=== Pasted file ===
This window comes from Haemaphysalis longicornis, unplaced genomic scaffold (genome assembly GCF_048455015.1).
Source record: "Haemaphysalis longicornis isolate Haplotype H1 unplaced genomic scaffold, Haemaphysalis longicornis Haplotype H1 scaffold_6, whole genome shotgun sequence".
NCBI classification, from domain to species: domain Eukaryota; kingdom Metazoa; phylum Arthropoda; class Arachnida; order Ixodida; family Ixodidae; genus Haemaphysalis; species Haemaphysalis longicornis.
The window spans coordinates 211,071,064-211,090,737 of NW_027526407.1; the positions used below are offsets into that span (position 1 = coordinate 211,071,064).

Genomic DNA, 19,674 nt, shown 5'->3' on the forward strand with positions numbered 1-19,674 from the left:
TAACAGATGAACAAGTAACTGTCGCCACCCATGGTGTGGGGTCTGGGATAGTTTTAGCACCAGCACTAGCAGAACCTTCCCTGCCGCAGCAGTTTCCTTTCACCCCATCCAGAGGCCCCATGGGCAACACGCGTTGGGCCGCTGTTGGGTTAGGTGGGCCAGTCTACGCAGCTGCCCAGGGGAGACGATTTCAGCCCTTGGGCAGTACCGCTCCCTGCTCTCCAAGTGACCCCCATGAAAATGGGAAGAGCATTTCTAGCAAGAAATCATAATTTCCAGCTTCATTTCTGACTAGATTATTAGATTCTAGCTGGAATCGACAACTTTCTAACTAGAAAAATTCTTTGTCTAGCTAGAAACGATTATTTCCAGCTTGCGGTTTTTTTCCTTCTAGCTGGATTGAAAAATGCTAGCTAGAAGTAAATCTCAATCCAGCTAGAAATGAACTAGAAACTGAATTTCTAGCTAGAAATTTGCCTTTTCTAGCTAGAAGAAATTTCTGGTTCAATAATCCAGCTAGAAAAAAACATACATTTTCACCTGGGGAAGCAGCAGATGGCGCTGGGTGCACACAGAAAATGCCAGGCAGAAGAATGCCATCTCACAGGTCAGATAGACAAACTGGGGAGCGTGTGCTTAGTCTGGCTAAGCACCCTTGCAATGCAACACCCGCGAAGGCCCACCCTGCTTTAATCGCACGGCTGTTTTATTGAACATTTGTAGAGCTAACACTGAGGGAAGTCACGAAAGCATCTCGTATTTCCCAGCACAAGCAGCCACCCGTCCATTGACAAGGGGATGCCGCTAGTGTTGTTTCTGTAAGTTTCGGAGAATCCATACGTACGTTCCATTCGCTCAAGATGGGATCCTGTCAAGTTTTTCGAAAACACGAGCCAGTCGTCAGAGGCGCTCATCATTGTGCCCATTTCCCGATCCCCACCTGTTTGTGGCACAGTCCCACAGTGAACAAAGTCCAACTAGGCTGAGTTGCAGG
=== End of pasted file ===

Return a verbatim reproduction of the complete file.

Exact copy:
This window comes from Haemaphysalis longicornis, unplaced genomic scaffold (genome assembly GCF_048455015.1).
Source record: "Haemaphysalis longicornis isolate Haplotype H1 unplaced genomic scaffold, Haemaphysalis longicornis Haplotype H1 scaffold_6, whole genome shotgun sequence".
NCBI classification, from domain to species: domain Eukaryota; kingdom Metazoa; phylum Arthropoda; class Arachnida; order Ixodida; family Ixodidae; genus Haemaphysalis; species Haemaphysalis longicornis.
The window spans coordinates 211,071,064-211,090,737 of NW_027526407.1; the positions used below are offsets into that span (position 1 = coordinate 211,071,064).

Genomic DNA, 19,674 nt, shown 5'->3' on the forward strand with positions numbered 1-19,674 from the left:
TAACAGATGAACAAGTAACTGTCGCCACCCATGGTGTGGGGTCTGGGATAGTTTTAGCACCAGCACTAGCAGAACCTTCCCTGCCGCAGCAGTTTCCTTTCACCCCATCCAGAGGCCCCATGGGCAACACGCGTTGGGCCGCTGTTGGGTTAGGTGGGCCAGTCTACGCAGCTGCCCAGGGGAGACGATTTCAGCCCTTGGGCAGTACCGCTCCCTGCTCTCCAAGTGACCCCCATGAAAATGGGAAGAGCATTTCTAGCAAGAAATCATAATTTCCAGCTTCATTTCTGACTAGATTATTAGATTCTAGCTGGAATCGACAACTTTCTAACTAGAAAAATTCTTTGTCTAGCTAGAAACGATTATTTCCAGCTTGCGGTTTTTTTCCTTCTAGCTGGATTGAAAAATGCTAGCTAGAAGTAAATCTCAATCCAGCTAGAAATGAACTAGAAACTGAATTTCTAGCTAGAAATTTGCCTTTTCTAGCTAGAAGAAATTTCTGGTTCAATAATCCAGCTAGAAAAAAACATACATTTTCACCTGGGGAAGCAGCAGATGGCGCTGGGTGCACACAGAAAATGCCAGGCAGAAGAATGCCATCTCACAGGTCAGATAGACAAACTGGGGAGCGTGTGCTTAGTCTGGCTAAGCACCCTTGCAATGCAACACCCGCGAAGGCCCACCCTGCTTTAATCGCACGGCTGTTTTATTGAACATTTGTAGAGCTAACACTGAGGGAAGTCACGAAAGCATCTCGTATTTCCCAGCACAAGCAGCCACCCGTCCATTGACAAGGGGATGCCGCTAGTGTTGTTTCTGTAAGTTTCGGAGAATCCATACGTACGTTCCATTCGCTCAAGATGGGATCCTGTCAAGTTTTTCGAAAACACGAGCCAGTCGTCAGAGGCGCTCATCATTGTGCCCATTTCCCGATCCCCACCTGTTTGTGGCACAGTCCCACAGTGAACAAAGTCCAACTAGGCTGAGTTGCAGG